1922 Encyclopædia Britannica/Smyth, Ethel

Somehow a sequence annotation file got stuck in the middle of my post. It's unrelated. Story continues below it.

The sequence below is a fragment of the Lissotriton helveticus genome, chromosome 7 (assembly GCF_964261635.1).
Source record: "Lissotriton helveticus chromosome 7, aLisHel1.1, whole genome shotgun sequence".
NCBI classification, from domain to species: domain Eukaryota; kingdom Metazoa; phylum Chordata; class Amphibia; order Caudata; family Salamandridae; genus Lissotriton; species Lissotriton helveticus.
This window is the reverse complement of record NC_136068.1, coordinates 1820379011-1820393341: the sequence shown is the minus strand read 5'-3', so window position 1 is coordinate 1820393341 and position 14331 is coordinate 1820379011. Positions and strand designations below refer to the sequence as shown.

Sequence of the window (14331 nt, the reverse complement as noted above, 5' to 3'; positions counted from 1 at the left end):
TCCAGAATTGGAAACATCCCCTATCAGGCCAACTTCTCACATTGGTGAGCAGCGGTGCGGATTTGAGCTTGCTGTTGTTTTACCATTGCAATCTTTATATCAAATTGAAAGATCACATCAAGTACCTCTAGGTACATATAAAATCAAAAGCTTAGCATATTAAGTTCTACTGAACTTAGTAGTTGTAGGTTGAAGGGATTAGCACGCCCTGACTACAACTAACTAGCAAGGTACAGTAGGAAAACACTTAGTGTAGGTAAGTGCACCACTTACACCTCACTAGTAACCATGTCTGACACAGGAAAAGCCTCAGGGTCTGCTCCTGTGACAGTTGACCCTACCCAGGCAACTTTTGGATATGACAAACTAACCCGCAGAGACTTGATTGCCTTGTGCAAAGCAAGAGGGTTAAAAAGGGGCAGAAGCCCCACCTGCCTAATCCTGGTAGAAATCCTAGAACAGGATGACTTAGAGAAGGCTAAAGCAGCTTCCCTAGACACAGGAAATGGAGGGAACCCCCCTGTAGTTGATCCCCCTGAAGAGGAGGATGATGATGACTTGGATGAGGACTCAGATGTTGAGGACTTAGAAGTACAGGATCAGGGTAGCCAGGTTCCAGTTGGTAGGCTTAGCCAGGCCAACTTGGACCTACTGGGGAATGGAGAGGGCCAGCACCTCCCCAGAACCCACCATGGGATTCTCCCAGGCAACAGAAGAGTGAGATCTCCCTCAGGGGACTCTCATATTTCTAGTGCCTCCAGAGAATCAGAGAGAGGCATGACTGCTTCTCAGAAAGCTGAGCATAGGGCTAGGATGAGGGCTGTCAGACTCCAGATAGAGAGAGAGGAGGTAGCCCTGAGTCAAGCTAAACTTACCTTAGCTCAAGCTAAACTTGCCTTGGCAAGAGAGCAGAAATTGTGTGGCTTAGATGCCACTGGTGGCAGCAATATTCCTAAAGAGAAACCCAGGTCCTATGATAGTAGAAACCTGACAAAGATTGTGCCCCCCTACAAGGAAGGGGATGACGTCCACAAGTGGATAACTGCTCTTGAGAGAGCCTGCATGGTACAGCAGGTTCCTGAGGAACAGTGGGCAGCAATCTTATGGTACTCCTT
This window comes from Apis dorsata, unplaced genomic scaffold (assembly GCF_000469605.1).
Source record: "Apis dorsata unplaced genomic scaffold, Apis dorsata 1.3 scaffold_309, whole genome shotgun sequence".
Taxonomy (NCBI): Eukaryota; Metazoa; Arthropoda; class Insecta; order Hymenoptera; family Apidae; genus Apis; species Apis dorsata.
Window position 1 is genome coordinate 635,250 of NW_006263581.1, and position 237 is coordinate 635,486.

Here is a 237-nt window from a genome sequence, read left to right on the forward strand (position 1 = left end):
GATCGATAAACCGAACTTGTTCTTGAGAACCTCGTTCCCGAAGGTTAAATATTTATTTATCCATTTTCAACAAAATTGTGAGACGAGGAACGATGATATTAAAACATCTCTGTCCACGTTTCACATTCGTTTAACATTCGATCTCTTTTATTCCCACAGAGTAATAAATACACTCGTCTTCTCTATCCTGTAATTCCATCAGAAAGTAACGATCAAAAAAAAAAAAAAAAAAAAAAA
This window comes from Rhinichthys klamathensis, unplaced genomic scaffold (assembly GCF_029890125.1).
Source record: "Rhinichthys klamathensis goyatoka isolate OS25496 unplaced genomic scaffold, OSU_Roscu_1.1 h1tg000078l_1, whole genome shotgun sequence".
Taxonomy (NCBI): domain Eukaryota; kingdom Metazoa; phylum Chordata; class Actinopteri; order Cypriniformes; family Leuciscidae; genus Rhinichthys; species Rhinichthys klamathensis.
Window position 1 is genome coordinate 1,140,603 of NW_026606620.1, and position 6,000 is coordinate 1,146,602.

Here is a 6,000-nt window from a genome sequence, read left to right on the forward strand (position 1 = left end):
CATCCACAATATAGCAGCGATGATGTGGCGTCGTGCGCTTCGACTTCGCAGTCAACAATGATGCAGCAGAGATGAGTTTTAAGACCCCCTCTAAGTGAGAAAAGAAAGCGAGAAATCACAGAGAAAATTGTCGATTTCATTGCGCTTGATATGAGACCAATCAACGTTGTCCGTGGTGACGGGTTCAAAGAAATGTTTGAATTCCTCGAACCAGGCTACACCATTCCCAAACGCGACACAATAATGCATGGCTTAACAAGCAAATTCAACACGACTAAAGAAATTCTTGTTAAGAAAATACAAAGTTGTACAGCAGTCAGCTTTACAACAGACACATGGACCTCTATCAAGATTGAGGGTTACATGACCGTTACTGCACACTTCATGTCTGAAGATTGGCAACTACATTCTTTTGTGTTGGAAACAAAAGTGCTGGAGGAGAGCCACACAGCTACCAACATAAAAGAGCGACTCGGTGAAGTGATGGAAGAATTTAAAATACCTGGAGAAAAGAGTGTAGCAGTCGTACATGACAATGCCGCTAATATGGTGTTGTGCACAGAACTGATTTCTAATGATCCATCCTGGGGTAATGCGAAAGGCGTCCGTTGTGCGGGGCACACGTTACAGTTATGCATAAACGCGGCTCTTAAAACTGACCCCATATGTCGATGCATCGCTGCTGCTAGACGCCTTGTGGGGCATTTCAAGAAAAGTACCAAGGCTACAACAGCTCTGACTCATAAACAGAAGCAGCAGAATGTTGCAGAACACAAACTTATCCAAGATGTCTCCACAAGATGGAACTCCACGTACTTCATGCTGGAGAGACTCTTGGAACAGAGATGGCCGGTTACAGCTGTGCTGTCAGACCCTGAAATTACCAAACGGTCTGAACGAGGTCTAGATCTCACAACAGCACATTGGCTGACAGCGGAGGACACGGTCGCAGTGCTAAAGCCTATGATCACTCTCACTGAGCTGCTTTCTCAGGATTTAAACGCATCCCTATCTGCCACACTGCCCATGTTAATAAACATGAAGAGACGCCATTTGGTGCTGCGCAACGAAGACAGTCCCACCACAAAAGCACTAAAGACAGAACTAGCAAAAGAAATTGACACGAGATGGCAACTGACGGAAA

SMYTH, ETHEL (1858-), English musical composer, was born in London on April 23 1858, the daughter of Gen. J. H. Smyth. She began her musical studies at Leipzig in 1877, becoming a pupil of Heinrich von Herzogenberg, then conductor of the Bach Verein, whose wife was an intimate friend of Johannes Brahms. She was thus thrown from the first into a highly intellectual musical society. Her earliest works, principally chamber music, were performed at Leipzig; her first orchestral works being produced by (Sir) August Manns at the Crystal Palace concerts and the symphony concerts started in 1886 by (Sir) George Hcnschel. She also produced a Mass, performed in 1893 at the Albert Hall. Subsequently she turned her attention to opera, her first work in this direction being Fantasia, based upon a book by De Musset (produced at Weimar 1898 and revived at Karlsruhe 1901). This was followed by Der Wald, produced at Dresden in 1901 and at Covent Garden, London, in 1902, and New York 1903; and The Wreckers, produced under the title “Strandrecht” at Leipzig and Prague in 1906, at His Majesty's theatre, London, in 1909, and at Covent Garden in 1910. Her opera, The Boatswain's Male, written for a German theatre, but, owing to the war, not produced there, was produced in London in 1915, and was revived in 1918 and met with considerable success. She also published in 1907 a series of songs with instrumental accompaniment, and in 1913 four orchestral songs. Miss Smyth, who received the degree of Mus. Doc. from Durham University in 1910, became known as a leading militant suffragette, and, besides other music written for the cause, produced The March of the Women (1911). In 1919 she published two volumes of brightly written autobiography and reminiscences under the title Impressions that Remained, and in 1921 another book, Streaks of Life. On Jan. 1 1922 she was created D.B.E.